While experimenting with women’s comfort on the bike, John was also doing skeletal studies of the human body to help find increased comfort along with greater speed and power in riders of all shapes and sizes. During this time, a connection surfaced that showed a consistent trend in the relationship of the hip sockets to the pubic bone location in female riders. However, further studies showed a trend in females relating hip socket location and posterior size. It was shown that females with more forward hip sockets tended to have flatter rear ends and females that had more rearward hip sockets had a more pronounced rear from front to back. Along with this, it became evident that the females with the forward hip sockets also had a more forward pubic bone protrusion, while the females with the larger posteriors and more rearward hip sockets tended to barely show any pubic bone protrusion. There had to be some relationship between this finding and saddle comfort for women’s soft tissue. Striving to know more about this connection and what it may mean, studies were continued, more in-depth questions were asked, and more research was conducted. And after further research into this women’s problem by looking at numerous molds, x-rays, and more, John was beginning to see a connection between pubic bone location and soft tissue orientation in women.

Over the next couple of years and throughout many fitting sessions, more serious questions were asked of women cyclists. Harder and more personal questions were asked and answered, and more trust was developed between the fitter and the subjects so that the very frank and exact questions led to answers that could be had. During this time, certain trends relating to female anatomy were being developed and followed. Tests were continued to identify consistency in these trends in order to help the female riders find more comfort on the bike. And then it suddenly became so clear. The answer was there all along, but nobody knew how to ask the questions to find the right answers. A social conversation triggered the thought: is your navel an “Innie” or an “Outie”? That’s a fair question, and a common one that happens in the locker rooms across America. So to move to the next level for females, are your “lady parts” an “Innie” or an “Outie”? There is a physical difference between the two types, and that difference can help tell you what saddle will be the best fit for your body type.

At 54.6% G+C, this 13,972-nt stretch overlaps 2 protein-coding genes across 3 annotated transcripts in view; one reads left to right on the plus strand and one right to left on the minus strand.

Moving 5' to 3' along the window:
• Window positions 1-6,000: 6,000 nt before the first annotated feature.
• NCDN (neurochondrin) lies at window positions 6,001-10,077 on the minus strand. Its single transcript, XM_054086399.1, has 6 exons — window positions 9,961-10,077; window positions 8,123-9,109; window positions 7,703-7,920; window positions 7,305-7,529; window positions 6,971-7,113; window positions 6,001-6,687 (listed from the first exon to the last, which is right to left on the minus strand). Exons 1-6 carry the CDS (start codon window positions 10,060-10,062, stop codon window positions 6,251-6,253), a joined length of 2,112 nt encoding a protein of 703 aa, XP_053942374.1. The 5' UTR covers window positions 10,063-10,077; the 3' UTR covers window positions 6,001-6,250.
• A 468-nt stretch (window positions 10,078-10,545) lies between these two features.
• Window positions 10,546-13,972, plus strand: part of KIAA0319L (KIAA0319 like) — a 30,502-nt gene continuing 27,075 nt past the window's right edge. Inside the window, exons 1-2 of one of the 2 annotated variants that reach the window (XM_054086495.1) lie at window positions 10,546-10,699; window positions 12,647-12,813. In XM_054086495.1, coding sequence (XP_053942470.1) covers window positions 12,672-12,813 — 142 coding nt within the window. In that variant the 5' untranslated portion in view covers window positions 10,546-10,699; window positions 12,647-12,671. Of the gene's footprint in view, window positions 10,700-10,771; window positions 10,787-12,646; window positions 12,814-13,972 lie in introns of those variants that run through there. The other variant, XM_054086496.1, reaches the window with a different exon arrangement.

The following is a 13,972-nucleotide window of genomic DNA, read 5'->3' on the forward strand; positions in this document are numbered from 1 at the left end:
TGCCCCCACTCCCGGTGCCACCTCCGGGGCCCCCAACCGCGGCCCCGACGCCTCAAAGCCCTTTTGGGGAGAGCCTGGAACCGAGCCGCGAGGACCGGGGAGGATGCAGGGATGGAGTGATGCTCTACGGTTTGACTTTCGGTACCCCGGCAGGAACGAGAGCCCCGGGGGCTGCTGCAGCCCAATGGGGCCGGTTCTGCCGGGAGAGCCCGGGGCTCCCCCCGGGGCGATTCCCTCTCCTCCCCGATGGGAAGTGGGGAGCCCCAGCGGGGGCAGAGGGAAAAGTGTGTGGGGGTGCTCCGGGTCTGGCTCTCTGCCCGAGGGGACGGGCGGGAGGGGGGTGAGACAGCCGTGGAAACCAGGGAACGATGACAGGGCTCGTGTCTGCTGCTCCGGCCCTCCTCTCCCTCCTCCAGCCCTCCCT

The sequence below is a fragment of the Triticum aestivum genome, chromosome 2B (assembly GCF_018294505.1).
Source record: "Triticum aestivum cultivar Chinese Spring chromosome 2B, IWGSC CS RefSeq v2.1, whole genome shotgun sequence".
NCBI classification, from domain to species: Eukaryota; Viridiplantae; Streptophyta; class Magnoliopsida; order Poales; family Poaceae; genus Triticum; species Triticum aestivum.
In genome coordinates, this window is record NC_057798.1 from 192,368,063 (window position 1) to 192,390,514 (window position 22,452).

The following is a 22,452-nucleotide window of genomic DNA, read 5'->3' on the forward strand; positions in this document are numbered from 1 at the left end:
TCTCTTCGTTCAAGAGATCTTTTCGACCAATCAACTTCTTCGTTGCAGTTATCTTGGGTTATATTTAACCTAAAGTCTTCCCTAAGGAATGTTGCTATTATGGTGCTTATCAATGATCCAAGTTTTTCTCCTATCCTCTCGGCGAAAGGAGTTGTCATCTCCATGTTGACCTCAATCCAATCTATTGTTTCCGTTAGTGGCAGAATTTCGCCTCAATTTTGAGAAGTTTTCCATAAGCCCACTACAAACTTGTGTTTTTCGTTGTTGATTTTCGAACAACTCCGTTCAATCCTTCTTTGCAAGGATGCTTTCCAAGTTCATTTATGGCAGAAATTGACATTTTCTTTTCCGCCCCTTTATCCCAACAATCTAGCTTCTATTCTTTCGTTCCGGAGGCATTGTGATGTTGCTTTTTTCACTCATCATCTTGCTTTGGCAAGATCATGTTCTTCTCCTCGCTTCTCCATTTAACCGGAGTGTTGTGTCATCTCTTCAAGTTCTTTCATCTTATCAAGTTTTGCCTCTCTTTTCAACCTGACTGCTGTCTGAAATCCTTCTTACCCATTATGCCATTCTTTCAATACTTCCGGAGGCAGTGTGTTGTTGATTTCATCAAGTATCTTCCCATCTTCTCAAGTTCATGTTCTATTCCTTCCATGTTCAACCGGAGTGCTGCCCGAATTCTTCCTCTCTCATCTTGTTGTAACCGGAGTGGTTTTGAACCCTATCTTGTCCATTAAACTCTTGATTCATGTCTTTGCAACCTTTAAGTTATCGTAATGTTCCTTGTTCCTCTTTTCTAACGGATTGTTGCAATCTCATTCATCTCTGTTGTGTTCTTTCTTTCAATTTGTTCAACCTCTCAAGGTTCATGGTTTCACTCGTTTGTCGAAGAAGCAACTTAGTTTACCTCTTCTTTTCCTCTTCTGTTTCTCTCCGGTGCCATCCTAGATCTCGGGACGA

The women’s sexual anatomy, the vulva, labia, and clitoris in particular, make up the women’s soft tissue that cause the most concerns and discomfort for female riders. The vulva and labia are the outer exposed soft tissue areas around the opening of the vagina. Because women’s sexual anatomy is lower in the pelvic region, and cannot be “adjusted” like men’s sexual anatomy, finding comfort can be more difficult on a bike saddle. Putting direct pressure on any of this soft tissue area can soon lead to pain, unhappiness, and short bike rides. But the question still remained: how does all of this information seem to work or not work together? Does that relationship of a more or less pronounced pubic bone signify a certain type of female body part shape?

For the women who are considered “Outies”, the vulva and the labia are much more pronounced and exposed, often showing as a physically larger area. The clitoris also may be a physically larger area. In other words, there is more fleshy surface area to the external genitalia for those who are considered outies. For the “Innies”, the vulva, the labia, and the clitoris tend to be more enclosed or drawn up internally so that the crotch area is smoother. The innies will have a smaller exposed soft tissue surface area. So far, it seems that either one can be found with either pubic bone style, but it is beginning to show that the forward hip socket location combined with the protruding pubic bone, tends to be an “Outie” more often, while a less pronounced pubic bone tends to be an “Innie”. As we gain more data, a more consistent trend should emerge on this. While comfort is specific and personal for each body, we have found a trend that connects certain body types to a preference in saddle type. We have found that the “Outies” tend like the wider nosed saddles such as the Max or Fifty-Five models, while the “Innies” consistently like the Plus 2 and V-Flow and the Randee’ models. So after a lot of dancing around, there is the answer! Go check out your downstairs and make the call. Comfort and happiness are what you stand to gain by looking and making the best choice for your body. If you still have questions, you can always give us a call or send us an e-mail…we are not afraid to address your personal comfort! After all, Speed and Comfort


Office: (903) 253-8555
E-mail: info@cobbcycling.com